Mark Cuban told USA Today over the weekend that he believes the NBA should explore the benefits of making human growth hormone (HGH) an approved substance under league supervision, even as the league pushes for HGH testing in negotiations with the players' union.
"The issue isn't whether I think it should be used," Cuban told USA TODAY Sports via e-mail. "The issue is that it has not been approved for such use. And one of the reasons it hasn't been approved is that there have not been studies done to prove the benefits of prescribing HGH for athletic rehabilitation or any injury rehabilitation that I'm aware of. The product has such a huge (public) stigma that no one wants to be associated with it."The NBA declined a request for comment from USA TODAY Sports. The union's lack of an executive director after Billy Hunter's firing in February also has hindered the process.
As Cuban sees it, though, none of the obstacles should preclude the powers-that-be in the sports world from pursuing more definitive answers about the pros and cons of HGH.
"I believe that professional sports leagues should work together and fund studies to determine the efficacy of HGH for rehabbing an injury," Cuban told USA TODAY Sports. "Working together could lead us from the path of demonizing HGH and even testosterone towards a complete understanding. It could allow us to make a data based decision rather than the emotional decision we are currently making. And if it can help athletes recover more quickly, maybe we can extend careers and have healthier happier players and fans."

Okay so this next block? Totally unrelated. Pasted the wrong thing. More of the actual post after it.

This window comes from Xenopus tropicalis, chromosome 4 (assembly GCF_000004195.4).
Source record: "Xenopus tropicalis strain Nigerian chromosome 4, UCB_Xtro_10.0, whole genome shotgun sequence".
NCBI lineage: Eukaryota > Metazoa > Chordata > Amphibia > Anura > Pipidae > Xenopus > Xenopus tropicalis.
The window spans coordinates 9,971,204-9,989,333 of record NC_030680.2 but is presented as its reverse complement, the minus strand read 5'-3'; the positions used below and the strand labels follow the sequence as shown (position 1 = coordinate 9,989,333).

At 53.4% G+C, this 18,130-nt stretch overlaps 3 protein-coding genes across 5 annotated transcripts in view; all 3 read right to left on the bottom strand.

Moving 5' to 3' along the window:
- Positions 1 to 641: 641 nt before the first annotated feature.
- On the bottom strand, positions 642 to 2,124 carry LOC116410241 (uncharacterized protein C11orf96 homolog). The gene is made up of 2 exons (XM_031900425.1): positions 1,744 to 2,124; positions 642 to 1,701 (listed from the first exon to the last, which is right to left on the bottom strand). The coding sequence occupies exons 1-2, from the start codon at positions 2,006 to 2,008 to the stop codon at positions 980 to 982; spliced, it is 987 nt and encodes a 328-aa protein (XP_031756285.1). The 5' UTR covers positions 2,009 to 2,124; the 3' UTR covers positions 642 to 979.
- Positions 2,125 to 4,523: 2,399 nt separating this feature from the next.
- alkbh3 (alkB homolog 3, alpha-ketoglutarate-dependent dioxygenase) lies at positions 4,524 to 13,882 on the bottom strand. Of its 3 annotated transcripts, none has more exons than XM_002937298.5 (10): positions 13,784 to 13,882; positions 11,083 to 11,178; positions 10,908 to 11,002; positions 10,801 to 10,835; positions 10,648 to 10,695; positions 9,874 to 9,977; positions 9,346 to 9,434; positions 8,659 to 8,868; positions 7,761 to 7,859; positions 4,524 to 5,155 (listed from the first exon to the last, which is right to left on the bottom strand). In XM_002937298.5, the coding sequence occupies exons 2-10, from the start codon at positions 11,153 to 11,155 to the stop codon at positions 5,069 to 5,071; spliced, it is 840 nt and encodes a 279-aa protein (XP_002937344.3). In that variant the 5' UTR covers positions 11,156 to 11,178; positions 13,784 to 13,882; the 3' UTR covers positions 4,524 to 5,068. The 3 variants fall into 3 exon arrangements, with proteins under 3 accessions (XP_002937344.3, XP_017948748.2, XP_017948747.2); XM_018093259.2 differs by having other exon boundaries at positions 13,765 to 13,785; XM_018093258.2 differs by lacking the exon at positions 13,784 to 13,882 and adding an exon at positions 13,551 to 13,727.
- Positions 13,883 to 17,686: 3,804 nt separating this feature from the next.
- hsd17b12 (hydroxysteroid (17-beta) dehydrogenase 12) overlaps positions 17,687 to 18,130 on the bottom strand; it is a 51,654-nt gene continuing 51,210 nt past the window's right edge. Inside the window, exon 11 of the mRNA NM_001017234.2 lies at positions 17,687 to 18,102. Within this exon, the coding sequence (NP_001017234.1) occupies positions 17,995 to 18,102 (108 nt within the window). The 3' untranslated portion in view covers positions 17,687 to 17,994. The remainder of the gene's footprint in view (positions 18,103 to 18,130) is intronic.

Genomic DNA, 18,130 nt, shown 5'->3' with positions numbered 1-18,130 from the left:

Ken Berger of CBSSports.com reported in September that the league is nowhere near reaching an agreement on testing for the substance. The NBA is looking to wait for the NFL to set a precedent prior to establishing a policy.
The question shows how the issue of performance-enhancing drugs has evolved from a matter of just "cheating" to a complex question of ethics and player safety in a world of constantly advancing medical technology to boost both performance and recovery from injury. Studies showing both the benefits and dangers of HGH have been largely inconclusive, furthering the debate on the issue.